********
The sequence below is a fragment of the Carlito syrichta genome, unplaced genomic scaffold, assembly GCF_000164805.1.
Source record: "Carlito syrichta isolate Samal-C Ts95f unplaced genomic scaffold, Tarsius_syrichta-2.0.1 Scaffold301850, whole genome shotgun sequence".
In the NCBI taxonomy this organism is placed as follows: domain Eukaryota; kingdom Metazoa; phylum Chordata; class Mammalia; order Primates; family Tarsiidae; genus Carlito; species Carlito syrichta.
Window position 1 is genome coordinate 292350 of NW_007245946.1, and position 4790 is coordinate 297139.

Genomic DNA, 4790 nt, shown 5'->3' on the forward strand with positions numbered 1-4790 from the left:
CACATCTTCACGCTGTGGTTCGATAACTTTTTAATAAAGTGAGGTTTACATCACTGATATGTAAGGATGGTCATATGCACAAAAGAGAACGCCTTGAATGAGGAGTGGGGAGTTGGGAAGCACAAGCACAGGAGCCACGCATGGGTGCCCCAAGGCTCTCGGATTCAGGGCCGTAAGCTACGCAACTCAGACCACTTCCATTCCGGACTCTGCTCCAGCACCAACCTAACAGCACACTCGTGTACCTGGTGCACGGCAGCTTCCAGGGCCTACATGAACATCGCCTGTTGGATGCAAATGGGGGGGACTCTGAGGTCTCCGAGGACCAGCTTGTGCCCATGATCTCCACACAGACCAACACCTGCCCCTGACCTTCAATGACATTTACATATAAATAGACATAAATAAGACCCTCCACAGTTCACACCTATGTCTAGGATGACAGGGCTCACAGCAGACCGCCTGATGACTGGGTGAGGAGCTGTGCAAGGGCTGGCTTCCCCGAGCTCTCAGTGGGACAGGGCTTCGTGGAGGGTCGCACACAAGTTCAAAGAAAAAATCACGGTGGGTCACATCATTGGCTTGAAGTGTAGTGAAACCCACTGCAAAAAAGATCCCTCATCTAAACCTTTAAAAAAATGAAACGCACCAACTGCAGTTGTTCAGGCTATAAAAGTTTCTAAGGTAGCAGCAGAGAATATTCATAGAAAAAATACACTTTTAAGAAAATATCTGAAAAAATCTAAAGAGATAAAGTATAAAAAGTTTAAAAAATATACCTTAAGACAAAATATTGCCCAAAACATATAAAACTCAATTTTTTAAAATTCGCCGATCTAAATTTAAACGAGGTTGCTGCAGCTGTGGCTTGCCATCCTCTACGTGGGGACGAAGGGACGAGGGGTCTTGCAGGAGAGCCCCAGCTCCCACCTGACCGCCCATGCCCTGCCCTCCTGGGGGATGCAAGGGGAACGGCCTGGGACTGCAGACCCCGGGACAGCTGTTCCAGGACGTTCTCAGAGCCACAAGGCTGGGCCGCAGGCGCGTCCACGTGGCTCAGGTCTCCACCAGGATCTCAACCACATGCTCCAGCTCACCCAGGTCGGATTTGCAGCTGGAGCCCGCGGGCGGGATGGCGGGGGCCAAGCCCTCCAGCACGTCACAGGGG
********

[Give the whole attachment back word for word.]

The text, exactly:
The sequence below is a fragment of the Carlito syrichta genome, unplaced genomic scaffold, assembly GCF_000164805.1.
Source record: "Carlito syrichta isolate Samal-C Ts95f unplaced genomic scaffold, Tarsius_syrichta-2.0.1 Scaffold301850, whole genome shotgun sequence".
In the NCBI taxonomy this organism is placed as follows: domain Eukaryota; kingdom Metazoa; phylum Chordata; class Mammalia; order Primates; family Tarsiidae; genus Carlito; species Carlito syrichta.
Window position 1 is genome coordinate 292350 of NW_007245946.1, and position 4790 is coordinate 297139.

Genomic DNA, 4790 nt, shown 5'->3' on the forward strand with positions numbered 1-4790 from the left:
CACATCTTCACGCTGTGGTTCGATAACTTTTTAATAAAGTGAGGTTTACATCACTGATATGTAAGGATGGTCATATGCACAAAAGAGAACGCCTTGAATGAGGAGTGGGGAGTTGGGAAGCACAAGCACAGGAGCCACGCATGGGTGCCCCAAGGCTCTCGGATTCAGGGCCGTAAGCTACGCAACTCAGACCACTTCCATTCCGGACTCTGCTCCAGCACCAACCTAACAGCACACTCGTGTACCTGGTGCACGGCAGCTTCCAGGGCCTACATGAACATCGCCTGTTGGATGCAAATGGGGGGGACTCTGAGGTCTCCGAGGACCAGCTTGTGCCCATGATCTCCACACAGACCAACACCTGCCCCTGACCTTCAATGACATTTACATATAAATAGACATAAATAAGACCCTCCACAGTTCACACCTATGTCTAGGATGACAGGGCTCACAGCAGACCGCCTGATGACTGGGTGAGGAGCTGTGCAAGGGCTGGCTTCCCCGAGCTCTCAGTGGGACAGGGCTTCGTGGAGGGTCGCACACAAGTTCAAAGAAAAAATCACGGTGGGTCACATCATTGGCTTGAAGTGTAGTGAAACCCACTGCAAAAAAGATCCCTCATCTAAACCTTTAAAAAAATGAAACGCACCAACTGCAGTTGTTCAGGCTATAAAAGTTTCTAAGGTAGCAGCAGAGAATATTCATAGAAAAAATACACTTTTAAGAAAATATCTGAAAAAATCTAAAGAGATAAAGTATAAAAAGTTTAAAAAATATACCTTAAGACAAAATATTGCCCAAAACATATAAAACTCAATTTTTTAAAATTCGCCGATCTAAATTTAAACGAGGTTGCTGCAGCTGTGGCTTGCCATCCTCTACGTGGGGACGAAGGGACGAGGGGTCTTGCAGGAGAGCCCCAGCTCCCACCTGACCGCCCATGCCCTGCCCTCCTGGGGGATGCAAGGGGAACGGCCTGGGACTGCAGACCCCGGGACAGCTGTTCCAGGACGTTCTCAGAGCCACAAGGCTGGGCCGCAGGCGCGTCCACGTGGCTCAGGTCTCCACCAGGATCTCAACCACATGCTCCAGCTCACCCAGGTCGGATTTGCAGCTGGAGCCCGCGGGCGGGATGGCGGGGGCCAAGCCCTCCAGCACGTCACAGGGG